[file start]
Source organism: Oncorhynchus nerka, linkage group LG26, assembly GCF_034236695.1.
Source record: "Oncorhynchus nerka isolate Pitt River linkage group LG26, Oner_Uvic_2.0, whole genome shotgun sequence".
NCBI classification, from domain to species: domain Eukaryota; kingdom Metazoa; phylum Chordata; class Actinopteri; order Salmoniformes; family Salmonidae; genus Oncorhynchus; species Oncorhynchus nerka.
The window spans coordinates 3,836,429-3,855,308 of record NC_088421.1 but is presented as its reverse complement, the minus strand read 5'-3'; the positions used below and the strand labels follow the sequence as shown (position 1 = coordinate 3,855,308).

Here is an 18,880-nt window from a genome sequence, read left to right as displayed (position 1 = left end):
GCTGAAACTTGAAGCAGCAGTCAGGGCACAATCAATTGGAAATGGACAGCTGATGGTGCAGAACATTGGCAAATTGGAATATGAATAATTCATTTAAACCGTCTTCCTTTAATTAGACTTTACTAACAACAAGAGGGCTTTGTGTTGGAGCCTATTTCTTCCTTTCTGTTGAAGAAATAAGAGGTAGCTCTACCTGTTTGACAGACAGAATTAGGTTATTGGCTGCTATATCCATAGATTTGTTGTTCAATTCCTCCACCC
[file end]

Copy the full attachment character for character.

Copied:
Source organism: Oncorhynchus nerka, linkage group LG26, assembly GCF_034236695.1.
Source record: "Oncorhynchus nerka isolate Pitt River linkage group LG26, Oner_Uvic_2.0, whole genome shotgun sequence".
NCBI classification, from domain to species: domain Eukaryota; kingdom Metazoa; phylum Chordata; class Actinopteri; order Salmoniformes; family Salmonidae; genus Oncorhynchus; species Oncorhynchus nerka.
The window spans coordinates 3,836,429-3,855,308 of record NC_088421.1 but is presented as its reverse complement, the minus strand read 5'-3'; the positions used below and the strand labels follow the sequence as shown (position 1 = coordinate 3,855,308).

Here is an 18,880-nt window from a genome sequence, read left to right as displayed (position 1 = left end):
GCTGAAACTTGAAGCAGCAGTCAGGGCACAATCAATTGGAAATGGACAGCTGATGGTGCAGAACATTGGCAAATTGGAATATGAATAATTCATTTAAACCGTCTTCCTTTAATTAGACTTTACTAACAACAAGAGGGCTTTGTGTTGGAGCCTATTTCTTCCTTTCTGTTGAAGAAATAAGAGGTAGCTCTACCTGTTTGACAGACAGAATTAGGTTATTGGCTGCTATATCCATAGATTTGTTGTTCAATTCCTCCACCC